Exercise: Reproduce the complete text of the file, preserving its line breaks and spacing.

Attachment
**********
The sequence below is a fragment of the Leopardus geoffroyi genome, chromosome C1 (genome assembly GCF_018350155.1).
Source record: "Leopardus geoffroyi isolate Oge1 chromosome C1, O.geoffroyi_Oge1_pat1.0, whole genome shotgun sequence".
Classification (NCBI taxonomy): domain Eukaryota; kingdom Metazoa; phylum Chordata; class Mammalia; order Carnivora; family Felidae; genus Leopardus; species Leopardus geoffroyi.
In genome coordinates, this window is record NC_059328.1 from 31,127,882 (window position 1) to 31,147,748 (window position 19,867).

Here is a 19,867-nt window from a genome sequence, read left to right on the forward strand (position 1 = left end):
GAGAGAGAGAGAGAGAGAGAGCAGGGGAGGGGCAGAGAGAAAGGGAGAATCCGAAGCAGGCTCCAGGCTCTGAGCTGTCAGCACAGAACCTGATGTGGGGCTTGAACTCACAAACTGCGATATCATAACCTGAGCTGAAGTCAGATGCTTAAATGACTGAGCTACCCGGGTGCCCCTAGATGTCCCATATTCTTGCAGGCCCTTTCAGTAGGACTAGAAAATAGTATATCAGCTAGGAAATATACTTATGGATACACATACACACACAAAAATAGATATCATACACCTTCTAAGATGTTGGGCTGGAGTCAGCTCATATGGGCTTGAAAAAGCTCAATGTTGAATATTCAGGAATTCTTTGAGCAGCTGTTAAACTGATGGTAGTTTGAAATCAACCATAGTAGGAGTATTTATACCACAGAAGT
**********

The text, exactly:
The sequence below is a fragment of the Leopardus geoffroyi genome, chromosome C1 (genome assembly GCF_018350155.1).
Source record: "Leopardus geoffroyi isolate Oge1 chromosome C1, O.geoffroyi_Oge1_pat1.0, whole genome shotgun sequence".
Classification (NCBI taxonomy): domain Eukaryota; kingdom Metazoa; phylum Chordata; class Mammalia; order Carnivora; family Felidae; genus Leopardus; species Leopardus geoffroyi.
In genome coordinates, this window is record NC_059328.1 from 31,127,882 (window position 1) to 31,147,748 (window position 19,867).

Here is a 19,867-nt window from a genome sequence, read left to right on the forward strand (position 1 = left end):
GAGAGAGAGAGAGAGAGAGAGCAGGGGAGGGGCAGAGAGAAAGGGAGAATCCGAAGCAGGCTCCAGGCTCTGAGCTGTCAGCACAGAACCTGATGTGGGGCTTGAACTCACAAACTGCGATATCATAACCTGAGCTGAAGTCAGATGCTTAAATGACTGAGCTACCCGGGTGCCCCTAGATGTCCCATATTCTTGCAGGCCCTTTCAGTAGGACTAGAAAATAGTATATCAGCTAGGAAATATACTTATGGATACACATACACACACAAAAATAGATATCATACACCTTCTAAGATGTTGGGCTGGAGTCAGCTCATATGGGCTTGAAAAAGCTCAATGTTGAATATTCAGGAATTCTTTGAGCAGCTGTTAAACTGATGGTAGTTTGAAATCAACCATAGTAGGAGTATTTATACCACAGAAGT